Segment 7: When a Third World Came West

I fumbled through my clasp purse, my cigarettes littered all over the place in it and I looked through grounds of tiny tar for my twenty which was stashed in a ripped open zipper pocket, in it’s brown pouch. The guy was texting on his wireless and looking to the back of him where a busser came through a swinging door that slammed behind him, bringing in clean glasses in a black plastic tray, with sweat streaming down the sides of his forehead from the steam from the dishwasher, I supposed.

“Can I have another one?” I handed the guy with curly hair another twenty. Holding his cell phone and reading a text with one hand, he dug out from his right pocket the same gnarled pack of foil and handed it to me. “Just take one,” He instructed, using both hands now to type back to the other person on a black AT&T phone and leaning now against the side of the hallway wall. I wondered what type of girls he liked, if they were more edgy or quiet, I banked on quiet, and wondered how far away I was from being his type .

I got it out, swallowed it quick, handed it back to him, said ‘thanks’, and opened the red velour curtainagain, back to the bar elbowing my way through more throngs of people talking over each other and meeting up with friends. The bar was packed with people and with the lights dimmed, I couldn’t recognize the faces of the guys and girls in front of me. I tried to look towards my right to see if Sam was still where I’d left him, or if he was clinking glasses with one of the curly haired girls in black skimpy tights and black tube tops and who’d smiled at him a little easily, that we’d passed earlier. In addition, I was keeping my eye out for Robbie, whose former seat was flanked by groups of guys in button down shirts, and girls following each other towards the back of the club, towards the bathrooms I supposed, with martini and tumbler cocktail glasses, filled with Cosmos, gin, and vermouth it looked like, in their hands.

My brown heels were sticking to the black wooden floor from the drinks that people kept spilling when they bumped into one another, trying to get napkins from the bar, or to get up to the counter to pay off a tab, and I had to watch the floor now for puddles of drying liquor to dodge, to keep from slipping in the shoes of mine that were now wet. Sam was checking out every which way of the bar, finishing the Budweiser I’d gotten him, and now picking up mine, swallowing from the bottle big gulps, his eyes narrowing when he squinted to see a soccer player run down a field in Manchester, on a TV . “Where’d you go,” He asked. “Hey, that’s mine, ”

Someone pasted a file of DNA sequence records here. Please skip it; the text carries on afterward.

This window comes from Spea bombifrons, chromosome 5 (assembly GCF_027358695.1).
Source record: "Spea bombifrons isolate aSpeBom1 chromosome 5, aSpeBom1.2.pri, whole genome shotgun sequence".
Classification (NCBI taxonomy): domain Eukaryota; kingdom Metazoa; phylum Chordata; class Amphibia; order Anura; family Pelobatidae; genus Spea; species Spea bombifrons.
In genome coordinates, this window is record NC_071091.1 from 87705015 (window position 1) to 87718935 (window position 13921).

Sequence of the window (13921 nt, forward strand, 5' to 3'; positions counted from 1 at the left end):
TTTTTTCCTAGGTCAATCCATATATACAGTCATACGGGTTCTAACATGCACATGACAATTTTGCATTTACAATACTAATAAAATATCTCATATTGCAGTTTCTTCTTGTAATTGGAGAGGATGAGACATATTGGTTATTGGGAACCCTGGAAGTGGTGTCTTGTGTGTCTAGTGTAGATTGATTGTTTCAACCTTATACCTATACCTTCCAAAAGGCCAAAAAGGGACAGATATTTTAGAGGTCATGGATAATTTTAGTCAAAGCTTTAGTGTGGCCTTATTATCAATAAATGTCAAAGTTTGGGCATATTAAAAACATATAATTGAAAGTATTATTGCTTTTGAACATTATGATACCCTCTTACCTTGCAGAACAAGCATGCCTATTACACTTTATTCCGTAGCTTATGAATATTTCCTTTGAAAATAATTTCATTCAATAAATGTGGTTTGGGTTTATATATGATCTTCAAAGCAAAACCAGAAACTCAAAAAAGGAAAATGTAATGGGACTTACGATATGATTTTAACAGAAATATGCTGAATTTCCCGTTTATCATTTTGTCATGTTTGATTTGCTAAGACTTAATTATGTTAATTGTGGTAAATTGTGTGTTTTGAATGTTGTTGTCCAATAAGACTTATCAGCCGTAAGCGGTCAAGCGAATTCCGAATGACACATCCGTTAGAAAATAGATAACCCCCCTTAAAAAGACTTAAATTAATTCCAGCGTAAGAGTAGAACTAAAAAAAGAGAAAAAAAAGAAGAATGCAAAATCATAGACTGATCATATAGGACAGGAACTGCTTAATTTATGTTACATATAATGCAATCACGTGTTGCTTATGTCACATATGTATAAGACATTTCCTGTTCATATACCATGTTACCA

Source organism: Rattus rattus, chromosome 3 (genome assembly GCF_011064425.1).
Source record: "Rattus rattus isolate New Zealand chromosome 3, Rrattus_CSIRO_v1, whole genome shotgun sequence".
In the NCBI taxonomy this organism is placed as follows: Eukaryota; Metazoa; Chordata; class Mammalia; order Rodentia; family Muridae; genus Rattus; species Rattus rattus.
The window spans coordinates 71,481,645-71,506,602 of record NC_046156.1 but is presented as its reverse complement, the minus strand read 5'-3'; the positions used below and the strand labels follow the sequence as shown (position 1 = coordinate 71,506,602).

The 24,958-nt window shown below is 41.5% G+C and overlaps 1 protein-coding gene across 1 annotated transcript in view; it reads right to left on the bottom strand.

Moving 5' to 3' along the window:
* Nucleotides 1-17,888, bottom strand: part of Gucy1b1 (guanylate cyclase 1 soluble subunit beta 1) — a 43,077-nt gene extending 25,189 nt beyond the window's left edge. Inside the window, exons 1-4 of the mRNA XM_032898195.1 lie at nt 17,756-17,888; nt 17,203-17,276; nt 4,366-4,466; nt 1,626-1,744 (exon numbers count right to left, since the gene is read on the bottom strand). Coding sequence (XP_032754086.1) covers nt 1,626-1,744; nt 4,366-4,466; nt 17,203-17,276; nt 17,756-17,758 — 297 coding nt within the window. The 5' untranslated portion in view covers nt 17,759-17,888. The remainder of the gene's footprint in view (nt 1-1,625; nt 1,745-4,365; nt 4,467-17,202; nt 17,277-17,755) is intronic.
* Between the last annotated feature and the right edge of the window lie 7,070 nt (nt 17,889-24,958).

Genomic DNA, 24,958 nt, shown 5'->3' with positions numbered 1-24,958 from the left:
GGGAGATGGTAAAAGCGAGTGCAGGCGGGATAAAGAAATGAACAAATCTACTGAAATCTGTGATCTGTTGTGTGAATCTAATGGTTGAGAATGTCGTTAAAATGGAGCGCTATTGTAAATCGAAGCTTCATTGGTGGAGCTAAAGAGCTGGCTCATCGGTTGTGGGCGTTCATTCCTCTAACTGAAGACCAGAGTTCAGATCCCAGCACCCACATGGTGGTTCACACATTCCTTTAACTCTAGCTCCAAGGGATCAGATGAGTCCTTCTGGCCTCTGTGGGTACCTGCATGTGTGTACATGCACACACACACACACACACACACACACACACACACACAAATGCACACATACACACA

I pulled my bottle from his grip a little hard and sipped any remaining feelings that the pill hadn’t been swallowed, in my throat, looking around anxiously for Robbie to my right. He was gone, I was pretty sure and I didn’t bother to pick out my cell phone from the broken cigarettes and grounds of tar in my clasp purse, so I relaxed, found a narrow space between a rowdy guy yelling at the TV screen on the wall, and Sam, and leaned my head back to see if I felt anything yet. I closed my eyes and said, “Oh, well. Back there? Oh, well I was just looking for the bathroom and I thought it was that way and this guy said it was this way and he showed me where it was.” “The bathrooms are over there,” He said. I opened my eyes for a minute and looked to see where he was pointing.

There was a separate hallway from which a girl stood wearing pink stockings and a yellow dress, next to her friend who had curly hair and who was wearing a yellow thick head band that I would never wear, next to her. There were other groups of guys and girls passing through and by her. I asked, “So where’d you live in Italy?” I took another big sip from my beer bottle and held it up to the ceiling, seeing if I could get it close enough to light so I could see how much I had left.


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